Servers Project Beehive Gets New Keeper

Project Beehive Gets New Keeper




At BEA’s eWORLD 2004 conference on Tuesday, BEA and the Apache Software Foundation revealed Project
Beehive
has been renamed Apache Beehive and will reside within the Apache community. Project Beehive, which was unveiled last week, is based on the runtime application framework in BEA WebLogic Workshop.

BEA and the Apache Software Foundation Tuesday revealed that the newly swarmed Project Beehive has been rechristened Apache Beehive and will reside within the Apache community.

Apache Beehive is an open source foundation for building Java and service-oriented architecture (SOA) applications. By making Beehive an ASF-driven project BEA hopes to foster new innovations through industrywide collaboration, ensure investment protection for both developer skills and applications, and expand the community of Java developers.

Through Apache Beehive, BEA is broadening the appeal of its innovations by collaborating with the open source community, Greg Stein, chairman of the ASF, said in a prepared statement. With the momentum of the open-source now driving Beehive, both organizations believe Apache Beehive has the potential to simplify Java enterprise application development.

Apache Beehive builds on key Apache projects with which BEA has been involved. Previous projects are XMLBeans, Tomcat, Struts, and Axis. With Beehive, BEA merges its engineering talent with the larger BEA WebLogic Workshop developer community. In addition, several veteran open-source developers at the ASF have come on board to help guide the direction of the project.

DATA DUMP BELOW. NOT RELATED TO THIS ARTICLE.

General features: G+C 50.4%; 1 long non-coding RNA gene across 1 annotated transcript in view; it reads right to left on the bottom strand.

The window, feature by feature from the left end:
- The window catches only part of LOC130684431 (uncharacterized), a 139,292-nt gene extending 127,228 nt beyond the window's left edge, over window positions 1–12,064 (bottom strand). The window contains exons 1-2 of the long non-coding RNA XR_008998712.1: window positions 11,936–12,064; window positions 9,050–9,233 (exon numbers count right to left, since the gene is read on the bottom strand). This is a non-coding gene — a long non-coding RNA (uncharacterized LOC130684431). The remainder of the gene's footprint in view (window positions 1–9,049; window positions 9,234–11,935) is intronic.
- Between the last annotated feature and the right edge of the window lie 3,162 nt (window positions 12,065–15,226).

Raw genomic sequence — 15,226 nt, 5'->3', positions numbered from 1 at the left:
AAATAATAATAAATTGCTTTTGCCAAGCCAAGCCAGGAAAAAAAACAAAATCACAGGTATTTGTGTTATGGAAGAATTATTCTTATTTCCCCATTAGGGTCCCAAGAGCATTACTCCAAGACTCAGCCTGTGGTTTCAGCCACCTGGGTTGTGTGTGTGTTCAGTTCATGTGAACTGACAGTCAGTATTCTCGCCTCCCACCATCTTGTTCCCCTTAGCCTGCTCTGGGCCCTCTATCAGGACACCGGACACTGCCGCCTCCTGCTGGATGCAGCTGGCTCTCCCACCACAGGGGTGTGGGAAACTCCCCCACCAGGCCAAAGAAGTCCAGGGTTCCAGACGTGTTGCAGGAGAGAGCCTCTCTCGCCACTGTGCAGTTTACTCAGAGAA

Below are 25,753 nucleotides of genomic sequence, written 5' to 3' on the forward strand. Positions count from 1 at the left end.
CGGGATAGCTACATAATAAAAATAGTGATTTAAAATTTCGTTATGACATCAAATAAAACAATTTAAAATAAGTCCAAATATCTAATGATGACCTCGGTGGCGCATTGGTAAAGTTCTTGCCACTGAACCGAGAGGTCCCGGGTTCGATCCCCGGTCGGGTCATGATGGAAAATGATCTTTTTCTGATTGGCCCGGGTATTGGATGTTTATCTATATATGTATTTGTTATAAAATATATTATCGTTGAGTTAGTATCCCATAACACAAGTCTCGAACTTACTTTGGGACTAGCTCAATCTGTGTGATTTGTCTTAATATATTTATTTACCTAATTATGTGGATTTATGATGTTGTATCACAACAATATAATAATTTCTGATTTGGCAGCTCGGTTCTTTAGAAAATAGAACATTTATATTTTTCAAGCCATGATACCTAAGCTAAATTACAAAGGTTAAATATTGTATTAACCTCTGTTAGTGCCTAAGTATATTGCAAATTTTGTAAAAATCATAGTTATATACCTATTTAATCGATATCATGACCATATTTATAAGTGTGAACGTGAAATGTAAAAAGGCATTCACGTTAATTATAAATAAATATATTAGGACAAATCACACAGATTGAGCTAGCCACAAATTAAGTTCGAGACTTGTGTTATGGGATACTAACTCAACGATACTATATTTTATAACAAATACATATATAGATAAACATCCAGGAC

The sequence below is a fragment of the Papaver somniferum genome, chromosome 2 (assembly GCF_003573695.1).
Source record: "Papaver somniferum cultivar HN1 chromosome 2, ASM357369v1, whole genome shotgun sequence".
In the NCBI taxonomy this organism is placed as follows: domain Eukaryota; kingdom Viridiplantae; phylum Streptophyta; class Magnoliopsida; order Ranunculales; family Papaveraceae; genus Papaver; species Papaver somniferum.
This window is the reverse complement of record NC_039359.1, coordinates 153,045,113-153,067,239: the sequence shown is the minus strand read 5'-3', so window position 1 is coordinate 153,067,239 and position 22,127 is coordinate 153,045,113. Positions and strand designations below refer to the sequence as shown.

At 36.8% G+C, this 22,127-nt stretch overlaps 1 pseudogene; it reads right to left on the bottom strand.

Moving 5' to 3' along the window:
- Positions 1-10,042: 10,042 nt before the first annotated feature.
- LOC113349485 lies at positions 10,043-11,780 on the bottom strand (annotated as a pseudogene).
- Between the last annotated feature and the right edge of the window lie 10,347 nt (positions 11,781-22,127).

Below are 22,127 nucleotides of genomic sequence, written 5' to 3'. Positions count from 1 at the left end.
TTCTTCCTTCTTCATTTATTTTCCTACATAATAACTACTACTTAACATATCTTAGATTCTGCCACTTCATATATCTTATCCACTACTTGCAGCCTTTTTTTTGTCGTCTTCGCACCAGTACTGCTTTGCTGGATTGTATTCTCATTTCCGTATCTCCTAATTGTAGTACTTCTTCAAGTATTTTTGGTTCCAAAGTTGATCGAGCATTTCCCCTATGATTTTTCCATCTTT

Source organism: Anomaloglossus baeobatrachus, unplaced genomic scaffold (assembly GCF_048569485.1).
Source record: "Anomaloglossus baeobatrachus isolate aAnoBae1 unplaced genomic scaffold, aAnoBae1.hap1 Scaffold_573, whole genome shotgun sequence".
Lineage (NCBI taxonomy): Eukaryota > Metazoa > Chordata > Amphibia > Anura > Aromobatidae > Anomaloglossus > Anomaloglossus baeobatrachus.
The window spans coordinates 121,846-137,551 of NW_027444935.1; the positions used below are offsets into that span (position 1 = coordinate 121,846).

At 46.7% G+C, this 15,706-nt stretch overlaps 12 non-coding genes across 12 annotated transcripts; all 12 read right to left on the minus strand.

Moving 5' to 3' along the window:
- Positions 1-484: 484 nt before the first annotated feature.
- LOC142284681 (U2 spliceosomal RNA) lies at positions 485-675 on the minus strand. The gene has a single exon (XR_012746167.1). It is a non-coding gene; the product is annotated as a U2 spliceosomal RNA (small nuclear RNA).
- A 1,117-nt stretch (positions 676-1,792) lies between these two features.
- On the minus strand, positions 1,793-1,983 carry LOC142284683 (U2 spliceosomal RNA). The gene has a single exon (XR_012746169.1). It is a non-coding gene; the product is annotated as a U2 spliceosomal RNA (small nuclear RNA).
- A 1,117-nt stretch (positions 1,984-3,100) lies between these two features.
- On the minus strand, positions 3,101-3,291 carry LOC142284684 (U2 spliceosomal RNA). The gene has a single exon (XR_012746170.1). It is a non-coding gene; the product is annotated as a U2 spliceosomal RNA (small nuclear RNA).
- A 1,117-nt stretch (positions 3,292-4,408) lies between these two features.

BEA WebLogic Workshop’s two major technologies, an integrated development environment and an application framework, aim to
abstract some of the more complex tasks associated with Java Web and SOA development, said Scott Dietzen, chief technology officer for BEA Systems.

Dietzen noted that the Apache Foundation was BEA’s first choice for the Beehive open source project.

Beehive is based on the same technology driving BEA WebLogic Workshop, such as Java annotations, Java Controls, Java Web services, and Java Page Flows. Project Beehive also leverages WebLogic Workshops Controls, reusable meta-data driven software components based on drag-and-drop technology that can easily integrate into BEA products and other software platforms.

Beehive is expected to be available this summer for free under the standard Apache 2.0 license.

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